The Safari looked somewhat despairingly at the sea today, far rougher than we had expected given the offshore wind direction, looking the other way the sunrise was quite spectacular but we couldn't find a decent location along the Prom to stop to get a pic.
We got the scope and went out but only lasted a few minutes - by eck that wind was cold!
Back in the office we had an email from an unknown person about a dolphin he'd found dead on the beach at the top end of town . Quite wrongly we assumed it was something to do with the local Bottle Nosed Dolphins that are being seen off Patch 2. His attached pictures, taken last night on his phone showed it certainly wasn't one of the Bottle Nosed Dolphins.
Blimey a Common Dolphin!
A sad end to a marvelous creature and wheels were set in motion to see if it was still on the beach or had been collected for an autopsy.
Searching through the records (only available to the end of 2001) we discovered it is only the ninth record of a stranded Common Dolphin along the inner Liverpool Bay coast since 1879, involving 10 animals!
We're not sure about the Cheshire situation but can't think of any strandings along the Lancashire coast since then.
Live animals aren't that much more common. There being only three records from the various whale and dolphin websites between Cornwall and the Isle of Mull in the last six months! Off north Cornwall in the mouth of the Bristol Channel, off the Calf of Man and off Ardnamuchan in Scotland.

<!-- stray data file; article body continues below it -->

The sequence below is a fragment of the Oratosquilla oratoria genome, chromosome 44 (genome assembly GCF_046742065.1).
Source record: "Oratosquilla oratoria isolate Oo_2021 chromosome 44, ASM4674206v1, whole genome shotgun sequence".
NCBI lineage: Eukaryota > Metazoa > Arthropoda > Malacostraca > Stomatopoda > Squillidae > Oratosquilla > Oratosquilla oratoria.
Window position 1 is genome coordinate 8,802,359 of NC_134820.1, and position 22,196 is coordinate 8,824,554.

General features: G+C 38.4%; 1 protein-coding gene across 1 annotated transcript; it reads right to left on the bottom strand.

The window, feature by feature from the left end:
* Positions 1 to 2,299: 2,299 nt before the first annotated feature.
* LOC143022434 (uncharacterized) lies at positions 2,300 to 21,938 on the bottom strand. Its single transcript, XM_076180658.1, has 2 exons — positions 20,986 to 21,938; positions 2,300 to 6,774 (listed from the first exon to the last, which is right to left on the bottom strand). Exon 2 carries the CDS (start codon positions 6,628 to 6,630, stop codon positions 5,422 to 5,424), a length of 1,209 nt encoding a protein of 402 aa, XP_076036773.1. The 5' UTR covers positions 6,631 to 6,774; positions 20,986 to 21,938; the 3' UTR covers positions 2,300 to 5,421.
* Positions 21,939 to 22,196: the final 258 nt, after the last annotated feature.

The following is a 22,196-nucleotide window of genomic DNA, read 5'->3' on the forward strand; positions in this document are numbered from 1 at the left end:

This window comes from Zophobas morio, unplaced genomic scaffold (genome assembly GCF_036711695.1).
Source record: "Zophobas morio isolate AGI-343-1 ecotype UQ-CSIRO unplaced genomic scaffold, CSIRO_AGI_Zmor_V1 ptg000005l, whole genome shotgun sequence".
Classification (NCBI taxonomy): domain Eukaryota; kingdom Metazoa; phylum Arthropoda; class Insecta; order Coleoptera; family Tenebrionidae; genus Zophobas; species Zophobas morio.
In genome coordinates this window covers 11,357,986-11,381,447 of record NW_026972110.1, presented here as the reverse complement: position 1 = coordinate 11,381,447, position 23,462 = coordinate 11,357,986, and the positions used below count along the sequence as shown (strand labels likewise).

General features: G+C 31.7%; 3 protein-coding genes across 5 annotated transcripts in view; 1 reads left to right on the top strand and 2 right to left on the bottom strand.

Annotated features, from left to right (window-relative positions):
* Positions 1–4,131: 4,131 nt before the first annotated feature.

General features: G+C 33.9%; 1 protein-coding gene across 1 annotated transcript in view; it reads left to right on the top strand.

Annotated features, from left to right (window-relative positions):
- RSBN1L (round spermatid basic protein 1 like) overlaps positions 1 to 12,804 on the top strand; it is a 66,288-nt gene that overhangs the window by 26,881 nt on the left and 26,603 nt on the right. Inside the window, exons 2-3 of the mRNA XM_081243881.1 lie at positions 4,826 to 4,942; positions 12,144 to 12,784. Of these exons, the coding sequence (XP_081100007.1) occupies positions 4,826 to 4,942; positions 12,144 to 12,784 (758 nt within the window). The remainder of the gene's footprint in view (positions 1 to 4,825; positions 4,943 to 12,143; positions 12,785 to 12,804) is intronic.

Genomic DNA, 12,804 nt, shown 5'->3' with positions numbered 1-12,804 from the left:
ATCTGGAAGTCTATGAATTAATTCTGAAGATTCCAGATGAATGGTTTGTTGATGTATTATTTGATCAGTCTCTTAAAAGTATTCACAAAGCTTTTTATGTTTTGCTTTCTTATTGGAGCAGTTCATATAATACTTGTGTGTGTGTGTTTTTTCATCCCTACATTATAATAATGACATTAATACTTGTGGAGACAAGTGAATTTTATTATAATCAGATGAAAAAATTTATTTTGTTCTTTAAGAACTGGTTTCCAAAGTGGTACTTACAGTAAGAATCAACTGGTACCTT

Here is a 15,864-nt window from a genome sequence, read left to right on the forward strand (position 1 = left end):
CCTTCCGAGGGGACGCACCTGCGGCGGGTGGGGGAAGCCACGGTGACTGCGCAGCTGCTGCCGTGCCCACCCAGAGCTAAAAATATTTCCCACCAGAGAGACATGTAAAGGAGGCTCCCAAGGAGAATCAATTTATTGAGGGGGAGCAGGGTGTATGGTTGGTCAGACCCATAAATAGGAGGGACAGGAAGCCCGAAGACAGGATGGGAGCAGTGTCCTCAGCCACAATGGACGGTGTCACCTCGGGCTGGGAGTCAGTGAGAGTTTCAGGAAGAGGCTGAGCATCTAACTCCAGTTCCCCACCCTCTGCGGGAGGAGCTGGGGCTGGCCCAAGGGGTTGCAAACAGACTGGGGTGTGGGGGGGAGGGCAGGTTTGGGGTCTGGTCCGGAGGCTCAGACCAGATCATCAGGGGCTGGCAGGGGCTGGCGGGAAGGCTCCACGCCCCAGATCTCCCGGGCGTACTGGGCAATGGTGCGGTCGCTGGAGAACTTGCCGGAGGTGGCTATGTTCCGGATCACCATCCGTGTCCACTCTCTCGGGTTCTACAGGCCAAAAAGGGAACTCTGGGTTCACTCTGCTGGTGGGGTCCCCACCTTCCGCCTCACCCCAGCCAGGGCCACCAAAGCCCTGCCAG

So where did it come from, are there anymore as they are usually social animals and if there are more where are they now? Is this death something to do with the Bottle Nosed Dolphins, well the do do in Harbour Porpoises?
Must be still be some serious amounts of fish out there. By the close of play it still hadn't been found unless someone from the Strandings Scheme has already been down and taken it for analysis, colleagues will be checking the tidelines tomorrow just in case it reappears.
Not a lot else happening today but the sunset on the way back to Base Camp is a lot easier than sunrise to photograph from the Prom so we stopped for five minutes.
This chap must have seen it all before as he walked the entire length without looking anywhere else other than the toe of his boots.
In the end it sort of brightened up and faded out to nothing to write home about...five minutes enjoyed and well spent.
On a much more importantly sad note we read today that there are now 44 million birds less in our countryside than when we first picked up a pair of bins. Really feel we've cheated the young generations out of their inheritance. Something needs to bed done so that 44 million more aren't lost on their watch. The farmers incentives look like they may be lost or severely cut and that's going to be the start of the next 44 million :-( Maybe the farmers should be paid more for positive results, not getting anything until, for example, they raise the number of successfully breeding Yellowhammers on their farm by 50% or whatever - but who would be able to monitor that? We had the perfect workforce until very recently - the FWAG officers...boy do we need them back now! We've stepped up - have you?The Peregrine was on the tower during Frank's walk.
Where to next? What'll be in the inbox tomorrow morning?
In the meantime let us know what's catching the last of the rays in your outback.